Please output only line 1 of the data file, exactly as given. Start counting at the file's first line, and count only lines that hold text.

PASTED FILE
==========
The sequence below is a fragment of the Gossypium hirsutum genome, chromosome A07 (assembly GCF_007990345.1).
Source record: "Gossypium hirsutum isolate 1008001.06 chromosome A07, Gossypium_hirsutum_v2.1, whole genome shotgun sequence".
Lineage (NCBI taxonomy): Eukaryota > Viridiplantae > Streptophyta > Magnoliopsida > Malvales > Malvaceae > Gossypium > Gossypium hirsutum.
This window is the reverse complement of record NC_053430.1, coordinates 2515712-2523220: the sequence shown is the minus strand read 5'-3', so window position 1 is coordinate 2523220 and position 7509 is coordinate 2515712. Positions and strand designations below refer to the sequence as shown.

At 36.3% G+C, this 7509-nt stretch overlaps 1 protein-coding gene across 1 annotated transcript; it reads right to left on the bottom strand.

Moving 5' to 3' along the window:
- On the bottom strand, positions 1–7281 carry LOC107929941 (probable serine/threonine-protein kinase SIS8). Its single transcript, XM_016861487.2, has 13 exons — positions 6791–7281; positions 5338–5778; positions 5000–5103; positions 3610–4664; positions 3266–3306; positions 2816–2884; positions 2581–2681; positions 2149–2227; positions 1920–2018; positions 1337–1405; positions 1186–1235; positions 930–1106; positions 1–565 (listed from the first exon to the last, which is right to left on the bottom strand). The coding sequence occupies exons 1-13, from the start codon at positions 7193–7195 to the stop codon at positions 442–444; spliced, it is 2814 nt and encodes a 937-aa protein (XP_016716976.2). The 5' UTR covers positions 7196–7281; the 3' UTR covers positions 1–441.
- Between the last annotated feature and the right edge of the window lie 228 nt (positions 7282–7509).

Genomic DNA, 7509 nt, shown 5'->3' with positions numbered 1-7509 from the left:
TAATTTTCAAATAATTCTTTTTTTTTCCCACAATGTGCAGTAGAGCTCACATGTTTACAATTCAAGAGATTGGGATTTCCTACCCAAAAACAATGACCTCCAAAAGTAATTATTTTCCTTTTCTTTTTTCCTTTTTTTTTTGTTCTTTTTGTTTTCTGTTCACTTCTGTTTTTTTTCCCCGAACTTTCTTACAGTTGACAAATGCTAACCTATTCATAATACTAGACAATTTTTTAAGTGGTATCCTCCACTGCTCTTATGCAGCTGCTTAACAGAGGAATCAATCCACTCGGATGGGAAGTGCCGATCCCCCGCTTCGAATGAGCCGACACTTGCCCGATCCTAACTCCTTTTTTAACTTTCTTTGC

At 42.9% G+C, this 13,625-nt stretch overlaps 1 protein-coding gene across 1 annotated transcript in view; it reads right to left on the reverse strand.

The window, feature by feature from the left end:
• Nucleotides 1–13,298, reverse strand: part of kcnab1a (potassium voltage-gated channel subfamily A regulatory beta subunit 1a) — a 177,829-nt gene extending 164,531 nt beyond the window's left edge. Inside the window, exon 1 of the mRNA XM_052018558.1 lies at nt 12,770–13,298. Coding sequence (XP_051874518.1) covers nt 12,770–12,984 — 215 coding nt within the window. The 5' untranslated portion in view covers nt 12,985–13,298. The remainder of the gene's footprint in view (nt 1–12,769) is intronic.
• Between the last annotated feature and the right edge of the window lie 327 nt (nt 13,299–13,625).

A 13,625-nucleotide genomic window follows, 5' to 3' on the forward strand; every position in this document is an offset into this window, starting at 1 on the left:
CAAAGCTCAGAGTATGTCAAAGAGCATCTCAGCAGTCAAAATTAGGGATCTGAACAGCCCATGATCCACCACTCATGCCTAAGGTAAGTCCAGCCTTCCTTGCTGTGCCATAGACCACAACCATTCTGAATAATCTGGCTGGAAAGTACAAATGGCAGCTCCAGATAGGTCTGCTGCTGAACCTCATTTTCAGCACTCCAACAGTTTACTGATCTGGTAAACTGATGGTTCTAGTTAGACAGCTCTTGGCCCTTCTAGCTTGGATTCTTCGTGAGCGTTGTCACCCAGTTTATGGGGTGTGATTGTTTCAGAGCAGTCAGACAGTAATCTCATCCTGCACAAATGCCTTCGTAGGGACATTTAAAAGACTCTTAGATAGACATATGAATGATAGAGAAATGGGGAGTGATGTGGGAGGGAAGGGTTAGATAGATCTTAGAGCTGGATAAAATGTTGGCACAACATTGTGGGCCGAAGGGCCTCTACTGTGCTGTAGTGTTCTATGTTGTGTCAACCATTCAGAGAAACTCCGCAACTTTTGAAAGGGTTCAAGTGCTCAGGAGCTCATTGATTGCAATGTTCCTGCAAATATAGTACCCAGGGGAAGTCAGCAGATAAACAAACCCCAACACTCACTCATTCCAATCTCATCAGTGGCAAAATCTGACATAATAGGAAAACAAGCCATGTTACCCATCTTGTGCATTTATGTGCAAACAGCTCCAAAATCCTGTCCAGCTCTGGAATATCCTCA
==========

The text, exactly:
The sequence below is a fragment of the Gossypium hirsutum genome, chromosome A07 (assembly GCF_007990345.1).